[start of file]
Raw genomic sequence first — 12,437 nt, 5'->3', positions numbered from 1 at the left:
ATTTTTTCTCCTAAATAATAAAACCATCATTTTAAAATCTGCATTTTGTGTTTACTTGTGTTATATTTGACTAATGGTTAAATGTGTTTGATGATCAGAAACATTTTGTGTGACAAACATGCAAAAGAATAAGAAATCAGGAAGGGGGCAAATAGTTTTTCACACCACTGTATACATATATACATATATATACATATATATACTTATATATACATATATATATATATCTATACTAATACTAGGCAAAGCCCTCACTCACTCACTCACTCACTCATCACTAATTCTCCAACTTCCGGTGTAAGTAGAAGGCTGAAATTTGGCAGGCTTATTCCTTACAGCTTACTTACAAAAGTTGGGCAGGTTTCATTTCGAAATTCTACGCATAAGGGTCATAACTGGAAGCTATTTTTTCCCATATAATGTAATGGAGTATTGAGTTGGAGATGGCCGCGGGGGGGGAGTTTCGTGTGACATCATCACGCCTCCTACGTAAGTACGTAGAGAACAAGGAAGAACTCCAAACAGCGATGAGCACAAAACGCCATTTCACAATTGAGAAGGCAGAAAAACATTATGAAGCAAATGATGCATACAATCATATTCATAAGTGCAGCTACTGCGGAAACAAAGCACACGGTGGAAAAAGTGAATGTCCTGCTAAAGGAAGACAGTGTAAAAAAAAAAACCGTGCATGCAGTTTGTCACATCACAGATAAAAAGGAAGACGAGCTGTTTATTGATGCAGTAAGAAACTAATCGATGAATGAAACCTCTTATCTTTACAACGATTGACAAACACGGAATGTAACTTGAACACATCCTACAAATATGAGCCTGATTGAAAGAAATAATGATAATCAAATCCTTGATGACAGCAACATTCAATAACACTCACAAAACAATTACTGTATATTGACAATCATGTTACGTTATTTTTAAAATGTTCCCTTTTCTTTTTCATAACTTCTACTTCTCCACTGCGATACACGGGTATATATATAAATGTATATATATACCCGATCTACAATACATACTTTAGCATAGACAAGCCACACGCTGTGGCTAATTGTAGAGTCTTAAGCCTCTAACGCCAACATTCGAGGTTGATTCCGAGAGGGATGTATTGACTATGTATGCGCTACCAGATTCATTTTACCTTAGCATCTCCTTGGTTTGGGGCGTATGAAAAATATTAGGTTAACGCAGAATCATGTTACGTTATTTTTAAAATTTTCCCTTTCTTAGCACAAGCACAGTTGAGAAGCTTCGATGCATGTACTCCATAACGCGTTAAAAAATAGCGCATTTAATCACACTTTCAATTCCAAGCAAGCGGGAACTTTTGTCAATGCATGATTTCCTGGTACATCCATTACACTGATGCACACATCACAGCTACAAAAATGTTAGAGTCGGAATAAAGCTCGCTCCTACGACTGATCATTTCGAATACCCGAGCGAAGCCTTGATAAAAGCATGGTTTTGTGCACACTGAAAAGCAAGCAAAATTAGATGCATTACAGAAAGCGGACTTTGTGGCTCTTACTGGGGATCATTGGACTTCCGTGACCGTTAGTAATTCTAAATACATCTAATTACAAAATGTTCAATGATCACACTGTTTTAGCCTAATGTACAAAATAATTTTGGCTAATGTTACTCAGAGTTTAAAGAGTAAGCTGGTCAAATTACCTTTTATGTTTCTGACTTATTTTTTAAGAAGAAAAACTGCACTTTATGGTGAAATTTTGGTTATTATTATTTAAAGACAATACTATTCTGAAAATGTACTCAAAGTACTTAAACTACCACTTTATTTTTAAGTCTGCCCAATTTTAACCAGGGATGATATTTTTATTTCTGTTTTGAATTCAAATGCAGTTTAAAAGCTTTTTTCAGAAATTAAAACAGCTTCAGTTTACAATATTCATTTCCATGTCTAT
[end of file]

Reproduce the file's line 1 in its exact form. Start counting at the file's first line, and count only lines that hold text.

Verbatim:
Raw genomic sequence first — 12,437 nt, 5'->3', positions numbered from 1 at the left: